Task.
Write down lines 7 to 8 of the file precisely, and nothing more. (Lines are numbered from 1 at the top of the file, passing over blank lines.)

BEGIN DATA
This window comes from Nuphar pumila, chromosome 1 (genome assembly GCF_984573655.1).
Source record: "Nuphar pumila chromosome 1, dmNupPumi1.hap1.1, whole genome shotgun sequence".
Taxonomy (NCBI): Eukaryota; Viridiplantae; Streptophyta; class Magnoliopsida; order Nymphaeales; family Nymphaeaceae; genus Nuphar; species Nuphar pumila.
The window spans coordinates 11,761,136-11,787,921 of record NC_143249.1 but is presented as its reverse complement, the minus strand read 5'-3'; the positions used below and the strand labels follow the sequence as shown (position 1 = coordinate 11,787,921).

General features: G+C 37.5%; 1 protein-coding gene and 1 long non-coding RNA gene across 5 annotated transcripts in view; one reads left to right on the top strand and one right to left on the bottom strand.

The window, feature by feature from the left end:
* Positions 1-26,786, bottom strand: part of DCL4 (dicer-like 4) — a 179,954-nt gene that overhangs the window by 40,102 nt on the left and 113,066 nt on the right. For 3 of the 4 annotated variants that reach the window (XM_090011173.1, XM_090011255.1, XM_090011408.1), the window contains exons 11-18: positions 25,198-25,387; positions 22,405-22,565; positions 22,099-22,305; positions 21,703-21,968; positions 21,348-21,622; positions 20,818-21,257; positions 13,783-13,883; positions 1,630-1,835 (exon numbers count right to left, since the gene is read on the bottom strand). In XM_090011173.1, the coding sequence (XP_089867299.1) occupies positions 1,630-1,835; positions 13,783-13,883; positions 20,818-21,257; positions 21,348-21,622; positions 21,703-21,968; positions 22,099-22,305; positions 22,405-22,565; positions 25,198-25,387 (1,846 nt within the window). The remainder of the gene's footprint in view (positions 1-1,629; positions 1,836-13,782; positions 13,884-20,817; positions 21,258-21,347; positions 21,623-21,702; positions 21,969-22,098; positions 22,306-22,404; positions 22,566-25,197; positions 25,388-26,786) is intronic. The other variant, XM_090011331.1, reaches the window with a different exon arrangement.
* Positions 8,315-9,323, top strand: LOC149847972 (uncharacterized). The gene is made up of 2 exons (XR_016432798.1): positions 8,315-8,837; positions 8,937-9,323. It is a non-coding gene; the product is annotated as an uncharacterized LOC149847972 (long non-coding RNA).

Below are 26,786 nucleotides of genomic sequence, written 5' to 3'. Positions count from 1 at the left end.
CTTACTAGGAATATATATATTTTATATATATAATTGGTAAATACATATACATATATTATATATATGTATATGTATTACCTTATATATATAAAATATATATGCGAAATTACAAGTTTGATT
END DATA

* Positions 1-26,786, bottom strand: part of DCL4 (dicer-like 4) — a 179,954-nt gene that overhangs the window by 40,102 nt on the left and 113,066 nt on the right. For 3 of the 4 annotated variants that reach the window (XM_090011173.1, XM_090011255.1, XM_090011408.1), the window contains exons 11-18: positions 25,198-25,387; positions 22,405-22,565; positions 22,099-22,305; positions 21,703-21,968; positions 21,348-21,622; positions 20,818-21,257; positions 13,783-13,883; positions 1,630-1,835 (exon numbers count right to left, since the gene is read on the bottom strand). In XM_090011173.1, the coding sequence (XP_089867299.1) occupies positions 1,630-1,835; positions 13,783-13,883; positions 20,818-21,257; positions 21,348-21,622; positions 21,703-21,968; positions 22,099-22,305; positions 22,405-22,565; positions 25,198-25,387 (1,846 nt within the window). The remainder of the gene's footprint in view (positions 1-1,629; positions 1,836-13,782; positions 13,884-20,817; positions 21,258-21,347; positions 21,623-21,702; positions 21,969-22,098; positions 22,306-22,404; positions 22,566-25,197; positions 25,388-26,786) is intronic. The other variant, XM_090011331.1, reaches the window with a different exon arrangement.
* Positions 8,315-9,323, top strand: LOC149847972 (uncharacterized). The gene is made up of 2 exons (XR_016432798.1): positions 8,315-8,837; positions 8,937-9,323. It is a non-coding gene; the product is annotated as an uncharacterized LOC149847972 (long non-coding RNA).